I have read that if a variety $X$ has KLT singularities, then it has quotient singularities in codimension 2.
Do you know a proof (or where can I find a proof) of this?
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Sign up to join this community(For some reason first I thought that the question was only in dimension $2$...)
The essence of this statement (in dimension $2$) consists of two facts that are useful anyway:
For the general case see Prop. 9.3 in Greb, Kebekus, Kovács, Peternell: Differential forms on log canonical spaces, Publ. Math. Inst. Hautes Études Sci. No. 114 (2011), 87–169.
A heuristic way of seeing why this should be true is the following: Take a klt singularity and localize at a codimension $2$ point. You get a klt surface which is a quotient singularity by the above argument. The problem with this approach is that the residue field at the codimension $2$ point is not algebraically closed so you would either have to pass to the algebraic closure or analyze singularities over non-algebraically closed fields and then once you have the localized quotient singularity description prove that it comes from one in the original situation. All of this is possible to do, but not entirely self-evident. The proof referenced above proceeds in a different way.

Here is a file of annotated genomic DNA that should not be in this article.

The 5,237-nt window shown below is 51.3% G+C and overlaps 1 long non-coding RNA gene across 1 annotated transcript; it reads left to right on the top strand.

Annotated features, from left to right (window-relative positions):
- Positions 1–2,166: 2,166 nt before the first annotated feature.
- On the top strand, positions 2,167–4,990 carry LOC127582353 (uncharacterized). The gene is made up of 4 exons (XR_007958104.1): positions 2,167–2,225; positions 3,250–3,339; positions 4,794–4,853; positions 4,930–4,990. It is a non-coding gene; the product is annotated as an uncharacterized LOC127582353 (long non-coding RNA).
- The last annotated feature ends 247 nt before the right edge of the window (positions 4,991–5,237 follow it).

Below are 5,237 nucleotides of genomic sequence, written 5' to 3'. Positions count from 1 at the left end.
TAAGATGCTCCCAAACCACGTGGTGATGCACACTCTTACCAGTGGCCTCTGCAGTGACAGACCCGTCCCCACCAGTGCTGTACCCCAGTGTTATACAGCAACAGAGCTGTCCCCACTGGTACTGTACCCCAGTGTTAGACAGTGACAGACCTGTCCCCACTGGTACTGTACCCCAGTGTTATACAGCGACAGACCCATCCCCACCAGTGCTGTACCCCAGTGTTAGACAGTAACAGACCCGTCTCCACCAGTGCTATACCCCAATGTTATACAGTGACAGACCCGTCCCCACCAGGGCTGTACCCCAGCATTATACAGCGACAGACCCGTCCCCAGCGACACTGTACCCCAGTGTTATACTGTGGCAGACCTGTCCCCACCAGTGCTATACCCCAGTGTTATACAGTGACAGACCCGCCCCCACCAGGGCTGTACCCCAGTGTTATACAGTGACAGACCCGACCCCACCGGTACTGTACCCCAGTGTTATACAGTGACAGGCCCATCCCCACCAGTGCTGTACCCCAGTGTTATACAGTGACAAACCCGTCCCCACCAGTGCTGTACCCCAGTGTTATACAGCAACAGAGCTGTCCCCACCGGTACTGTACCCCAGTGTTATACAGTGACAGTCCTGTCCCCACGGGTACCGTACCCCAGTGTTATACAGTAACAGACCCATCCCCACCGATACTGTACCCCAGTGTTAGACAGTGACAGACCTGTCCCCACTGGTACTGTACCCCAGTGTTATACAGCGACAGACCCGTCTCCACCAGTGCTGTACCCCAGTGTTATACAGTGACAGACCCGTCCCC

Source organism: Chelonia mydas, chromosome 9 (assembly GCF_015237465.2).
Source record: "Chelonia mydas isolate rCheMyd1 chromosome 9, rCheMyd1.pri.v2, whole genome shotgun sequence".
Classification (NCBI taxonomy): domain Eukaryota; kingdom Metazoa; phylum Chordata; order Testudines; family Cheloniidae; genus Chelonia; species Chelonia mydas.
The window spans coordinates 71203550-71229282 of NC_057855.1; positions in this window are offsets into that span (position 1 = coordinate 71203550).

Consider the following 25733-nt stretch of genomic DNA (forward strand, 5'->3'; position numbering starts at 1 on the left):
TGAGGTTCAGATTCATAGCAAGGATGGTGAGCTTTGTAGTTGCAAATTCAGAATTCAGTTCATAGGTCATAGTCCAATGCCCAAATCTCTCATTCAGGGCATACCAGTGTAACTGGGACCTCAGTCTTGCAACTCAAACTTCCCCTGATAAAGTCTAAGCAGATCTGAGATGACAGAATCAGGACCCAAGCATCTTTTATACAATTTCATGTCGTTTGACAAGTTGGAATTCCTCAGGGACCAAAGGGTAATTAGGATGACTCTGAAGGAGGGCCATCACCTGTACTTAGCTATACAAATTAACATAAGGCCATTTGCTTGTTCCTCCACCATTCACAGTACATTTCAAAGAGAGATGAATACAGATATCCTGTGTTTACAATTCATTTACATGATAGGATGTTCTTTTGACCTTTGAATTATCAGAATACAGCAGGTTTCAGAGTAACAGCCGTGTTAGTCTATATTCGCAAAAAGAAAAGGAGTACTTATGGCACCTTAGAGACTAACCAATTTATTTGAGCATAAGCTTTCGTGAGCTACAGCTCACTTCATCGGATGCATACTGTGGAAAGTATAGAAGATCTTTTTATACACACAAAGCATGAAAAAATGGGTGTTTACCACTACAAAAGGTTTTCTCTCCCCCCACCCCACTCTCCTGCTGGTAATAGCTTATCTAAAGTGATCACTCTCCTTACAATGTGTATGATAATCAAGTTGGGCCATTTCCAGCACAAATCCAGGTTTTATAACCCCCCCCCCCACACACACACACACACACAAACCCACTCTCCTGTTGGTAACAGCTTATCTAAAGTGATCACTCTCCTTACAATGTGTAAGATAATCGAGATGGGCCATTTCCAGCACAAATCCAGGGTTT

I guess you are considering normal singularities. In this case you can probably use [Kollar-Mori, Birational geometry of algebraic varieties, Corollary 5.21 p. 161]. For the reader's covenience, let me write the complete statement.
Proposition. Let $x \in X$ be a germ of a normal singularity.
(1) $x \in X$ is Kawamata Log Terminal if and only if it is a cyclic quotient of an index $1$ canonical singularity $0 \in Y$ by an action which is fixed point free in codimension $1$ (that is, $\textrm{Sing}(X)$ has codimension at least $2$).
(2) If $x \in X$ is terminal (resp. canonical) then it is a cyclic quotient of an index $1$ terminal (resp. canonical) singularity $0 \in Y$ by an action which is fixed point free in codimension $2$ (that is, $\textrm{Sing}(X)$ has codimension at least $3$).